"I hope I am not unwilling to pay my proportion of every charge that comes fairly upon the public; and, being a Dissenter, I do much more than this, for I pay my share towards the maintenance of a clergy whom I never hear, and of a church which I never enter. I am far from acknowledging the justice of being called upon to do this; I contribute to support my own minister, and to bear all the expenses of my own place of worship; nor can I admit the fairness of my paying double, in order that my church-going neighbour may pay only half. Yet I have always quietly submitted to what I cannot but deem an imposition, because I had rather give my money than have my goods restrained. But I find that, whereas I have hitherto paid to the maintenance of one church, I am now and henceforth to be called upon to pay for four churches; and this seems to me so unjust, so shameful a proposition, that I will never, either on my own part or on that of my fellow townsmen, submit to it, until I have used every possible effort to avert the burden. I hope ever to live in charity with my church-going townsmen, but it would be the weakness of a child to suffer myself to be duped into an acquiescence in so ridiculous an imposition. Somebody-I know not who-has thought it proper that three new churches should be built in Leeds and the neighbourhood. Let it be admitted (though I doubt it) that these churches were necessary; let it be supposed (though I understand it is not the case) that they are now tolerably well filled; what, in the name of common sense, is all this me? I was never consulted about the building; I have never heard service in them since built; I have neither interest in them, nor profit from them. Yet, though I am thus uninformed and uninterested, I have been obliged to pay as much towards the erection as those who attend them; I have paid my share of more than thirty thousand pounds towards building them, though I dare say no one who goes there ever paid sixpence towards the support of my minister. All this I have paid, because I could not help it; but can any one, with the slightest portion of justice, or conscience, or decency, require that the whole town shall be taxed to pay for furnishing and upholding all these churches for ever ?"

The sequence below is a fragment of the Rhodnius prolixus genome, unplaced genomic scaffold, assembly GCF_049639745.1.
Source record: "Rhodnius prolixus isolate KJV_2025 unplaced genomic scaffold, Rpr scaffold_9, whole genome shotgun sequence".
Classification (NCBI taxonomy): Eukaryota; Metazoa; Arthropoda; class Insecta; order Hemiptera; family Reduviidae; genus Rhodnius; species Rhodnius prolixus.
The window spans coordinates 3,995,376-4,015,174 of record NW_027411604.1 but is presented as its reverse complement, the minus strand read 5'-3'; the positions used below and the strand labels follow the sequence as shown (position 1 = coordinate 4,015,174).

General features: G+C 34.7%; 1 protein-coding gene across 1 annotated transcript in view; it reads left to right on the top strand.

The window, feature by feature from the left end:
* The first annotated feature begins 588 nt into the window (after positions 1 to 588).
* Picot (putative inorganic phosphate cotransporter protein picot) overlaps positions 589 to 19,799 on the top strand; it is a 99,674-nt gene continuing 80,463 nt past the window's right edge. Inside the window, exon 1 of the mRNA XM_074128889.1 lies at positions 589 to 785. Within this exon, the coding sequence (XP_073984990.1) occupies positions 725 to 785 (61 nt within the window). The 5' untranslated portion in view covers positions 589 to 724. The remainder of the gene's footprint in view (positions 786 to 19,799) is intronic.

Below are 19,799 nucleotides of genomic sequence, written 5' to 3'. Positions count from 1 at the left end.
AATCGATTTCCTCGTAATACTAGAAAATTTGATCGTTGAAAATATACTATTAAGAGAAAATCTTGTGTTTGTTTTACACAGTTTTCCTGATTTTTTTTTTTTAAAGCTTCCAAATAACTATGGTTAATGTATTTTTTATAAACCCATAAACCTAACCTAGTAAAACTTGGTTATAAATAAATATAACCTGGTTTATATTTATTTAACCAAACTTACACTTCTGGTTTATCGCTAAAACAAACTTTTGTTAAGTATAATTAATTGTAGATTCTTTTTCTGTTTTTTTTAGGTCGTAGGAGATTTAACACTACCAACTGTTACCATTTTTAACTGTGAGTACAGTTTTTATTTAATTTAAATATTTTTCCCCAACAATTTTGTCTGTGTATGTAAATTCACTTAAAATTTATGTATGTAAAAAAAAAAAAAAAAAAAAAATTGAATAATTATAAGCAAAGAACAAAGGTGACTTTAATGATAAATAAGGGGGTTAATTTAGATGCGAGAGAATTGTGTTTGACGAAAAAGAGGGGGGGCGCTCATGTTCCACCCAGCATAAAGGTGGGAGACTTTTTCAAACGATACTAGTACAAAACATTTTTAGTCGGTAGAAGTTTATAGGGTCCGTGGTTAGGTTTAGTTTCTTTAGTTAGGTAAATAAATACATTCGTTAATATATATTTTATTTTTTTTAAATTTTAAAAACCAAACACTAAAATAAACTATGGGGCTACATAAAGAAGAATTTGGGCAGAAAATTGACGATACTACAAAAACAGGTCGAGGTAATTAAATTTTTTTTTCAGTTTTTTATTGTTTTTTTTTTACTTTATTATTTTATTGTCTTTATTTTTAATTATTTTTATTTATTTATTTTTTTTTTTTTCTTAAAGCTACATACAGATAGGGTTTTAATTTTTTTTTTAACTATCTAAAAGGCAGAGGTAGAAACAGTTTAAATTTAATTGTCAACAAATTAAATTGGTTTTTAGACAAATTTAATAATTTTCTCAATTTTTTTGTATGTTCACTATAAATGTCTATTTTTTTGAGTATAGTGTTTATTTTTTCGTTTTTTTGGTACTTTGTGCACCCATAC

Andrews, Printer, 3, Chapterhouse court, St. Paul's, London.




Nova Scotia,

ON MONDAY, FEBY. 26TH, 1827.

It being the order of the day that the Roman Catholic Petition should be taken into consideration, that document was read, and is as follows:

"To the Honourable the HouSE OF REPRESENTATIVES, in General

Assembly convened.

"WE, his Majesty's faithful subjects, professing the Roman Catholic Religion, beg leave to approach your Hon. House with the unfeigned assurances of respect and gratitude.


It would indicate an insensibility to the feelings of our nature, if we failed to express our heartfelt acknowledgments to your Hon. House, for its suppression of those penalties once recited by law on the practice of our faith. The claims of your Hon. House on your Petitioners, derive additional strength from the incident, that they have arisen out of the sole agency of your own dispositions, unprompted by any solicitations from us, our silence then has been productive of a two-fold utility; it has given room for the uninstigated generosity of your Hon. House to disclose itself, and it attracts upon this Petition all that notice which is due to a first claim; while your Hon. House possessed the power, we felt confident of its exercise to our own benefit, and we never appeared to petition for what was conceded without request; but now that your authority as regards us is exhausted, we solicit your intercession, where we can no longer profit by your power. "The grounds of our present complaints are created by the exaction of the oaths now used as tests of eligibility to various preferments and offices in the province. These contain a misrecital of our own